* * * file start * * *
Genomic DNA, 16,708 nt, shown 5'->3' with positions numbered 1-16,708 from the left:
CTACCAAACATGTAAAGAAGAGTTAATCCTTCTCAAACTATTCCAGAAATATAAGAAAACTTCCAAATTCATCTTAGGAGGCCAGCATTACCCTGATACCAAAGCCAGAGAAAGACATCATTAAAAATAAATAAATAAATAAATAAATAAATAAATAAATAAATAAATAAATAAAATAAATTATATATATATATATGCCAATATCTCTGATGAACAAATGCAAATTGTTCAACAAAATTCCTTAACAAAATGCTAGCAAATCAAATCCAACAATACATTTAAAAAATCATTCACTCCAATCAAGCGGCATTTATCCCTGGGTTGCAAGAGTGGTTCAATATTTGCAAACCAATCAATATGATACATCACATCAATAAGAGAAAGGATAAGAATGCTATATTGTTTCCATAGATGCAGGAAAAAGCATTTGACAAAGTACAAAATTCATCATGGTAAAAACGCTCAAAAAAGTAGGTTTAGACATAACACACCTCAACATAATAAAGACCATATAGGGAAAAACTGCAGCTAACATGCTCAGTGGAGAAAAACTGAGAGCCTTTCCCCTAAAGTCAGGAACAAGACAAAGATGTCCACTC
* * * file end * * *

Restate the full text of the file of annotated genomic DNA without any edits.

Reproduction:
Genomic DNA, 16,708 nt, shown 5'->3' with positions numbered 1-16,708 from the left:
CTACCAAACATGTAAAGAAGAGTTAATCCTTCTCAAACTATTCCAGAAATATAAGAAAACTTCCAAATTCATCTTAGGAGGCCAGCATTACCCTGATACCAAAGCCAGAGAAAGACATCATTAAAAATAAATAAATAAATAAATAAATAAATAAATAAATAAATAAATAAATAAAATAAATTATATATATATATATGCCAATATCTCTGATGAACAAATGCAAATTGTTCAACAAAATTCCTTAACAAAATGCTAGCAAATCAAATCCAACAATACATTTAAAAAATCATTCACTCCAATCAAGCGGCATTTATCCCTGGGTTGCAAGAGTGGTTCAATATTTGCAAACCAATCAATATGATACATCACATCAATAAGAGAAAGGATAAGAATGCTATATTGTTTCCATAGATGCAGGAAAAAGCATTTGACAAAGTACAAAATTCATCATGGTAAAAACGCTCAAAAAAGTAGGTTTAGACATAACACACCTCAACATAATAAAGACCATATAGGGAAAAACTGCAGCTAACATGCTCAGTGGAGAAAAACTGAGAGCCTTTCCCCTAAAGTCAGGAACAAGACAAAGATGTCCACTC